Perhaps, Africans’ incurable penchant for killing themselves is why we would still find it difficult to realize that LGBT people were humans before their sexualities became defined. The excuse that ‘god loves humans but hate gays’ shows the lack of rudimentary knowledge and empathy that most Christians suffer. The bible records that ‘god saw that everything he made was good. But you still do not notice the contradiction in the fact that gays were created perfectly by god—they were created good—but you think they are faultless creatures because they are humans like you, but you think otherwise. Why not just leave them to the whims and caprices of ‘god’ on the Day of Judgment.

A young lesbian in Uganda was subjected to “corrective rape”, intended to bring her back into the heterosexual fold in 2014. The attack left her pregnant and HIV-positive and no more attracted to men.

In South Africa, brutalizing or killing someone because of their sexual orientation is no hate crime. Rape is under reported and most offenders get away scot-free. In February 2006, Zoliswa Nkonyana, 19, was murdered for being a lesbian by male beasts who wanted to make her a ‘real’ woman – even if it meant killing her. They broke her head with rocks because she had a sexuality they deemed ‘immoral.

In 2008, Eudy Simelane, a South African footballer who played for the South Africa women’s national football team and an LGBT-rights activist was raped and murdered in her hometown of KwaThema, Springs, South Africa. Eudy Simelane suffered a brutal, undignified death. She was stripped naked, stabbed 25 times in the face, chest and legs, assaulted, and raped. What more indignity can a person endure? Even though she had more to offer the country in terms of sports, her life was snuffed out, like a candle in the wind, because she was not a ‘normal woman’.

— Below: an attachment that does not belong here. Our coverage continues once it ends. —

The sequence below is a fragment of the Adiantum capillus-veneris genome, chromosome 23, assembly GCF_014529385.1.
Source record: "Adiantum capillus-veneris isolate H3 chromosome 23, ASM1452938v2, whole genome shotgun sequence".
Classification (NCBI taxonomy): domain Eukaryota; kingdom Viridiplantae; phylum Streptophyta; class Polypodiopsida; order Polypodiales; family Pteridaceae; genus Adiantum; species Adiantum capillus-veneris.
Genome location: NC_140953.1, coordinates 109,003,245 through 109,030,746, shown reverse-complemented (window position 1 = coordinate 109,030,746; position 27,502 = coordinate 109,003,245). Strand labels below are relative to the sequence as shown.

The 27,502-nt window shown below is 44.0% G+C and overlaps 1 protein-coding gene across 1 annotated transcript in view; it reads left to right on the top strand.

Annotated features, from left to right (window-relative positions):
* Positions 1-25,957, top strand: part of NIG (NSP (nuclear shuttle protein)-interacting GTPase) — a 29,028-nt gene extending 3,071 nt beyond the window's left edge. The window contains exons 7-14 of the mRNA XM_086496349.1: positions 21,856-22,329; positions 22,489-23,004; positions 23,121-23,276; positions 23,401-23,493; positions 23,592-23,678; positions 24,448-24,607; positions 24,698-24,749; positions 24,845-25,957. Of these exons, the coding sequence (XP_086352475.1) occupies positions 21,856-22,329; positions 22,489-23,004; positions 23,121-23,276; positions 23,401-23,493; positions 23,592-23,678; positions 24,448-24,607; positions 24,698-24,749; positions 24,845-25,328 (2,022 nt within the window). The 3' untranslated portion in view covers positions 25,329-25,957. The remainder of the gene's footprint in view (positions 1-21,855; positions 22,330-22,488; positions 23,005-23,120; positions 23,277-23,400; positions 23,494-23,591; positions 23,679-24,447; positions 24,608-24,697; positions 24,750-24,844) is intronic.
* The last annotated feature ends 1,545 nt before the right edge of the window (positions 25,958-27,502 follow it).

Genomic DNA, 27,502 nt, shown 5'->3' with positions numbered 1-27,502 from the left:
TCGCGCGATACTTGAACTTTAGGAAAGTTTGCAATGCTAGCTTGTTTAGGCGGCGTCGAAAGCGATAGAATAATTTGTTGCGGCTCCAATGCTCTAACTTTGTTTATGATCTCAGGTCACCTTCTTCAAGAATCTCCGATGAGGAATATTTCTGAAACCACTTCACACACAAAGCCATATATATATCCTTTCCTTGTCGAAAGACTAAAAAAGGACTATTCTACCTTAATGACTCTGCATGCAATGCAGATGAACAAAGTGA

One sorry fact ties these stories: they all are going unrecognized by the state and unpunished by the legal system. In the Nkonyana case, initial investigations were slow, and the civic alliance accuses the state of negligence. In 2008 the state failed to ensure witnesses were present and was found to have committed gross negligence. Defence attorneys routinely missed court appearances without repercussion. In 2010 four of the accused escaped from their holding cells.

86% of black lesbians from the Western Cape said they lived in fear of sexual assault. Research released last year by Triangle, a leading South African gay rights organization, revealed that it is dealing with up to 10 new cases of “corrective rape” every week.

This recurring violence has been underreported. The state pretends like hate crimes, including corrective rape, are no crimes. What this tells us is that, in countries where violence against the LGBT community is rife, you are responsible for your own safety. The government does not care about you. Because you are gay, lesbian, bisexual and transgender, the law will not protect you.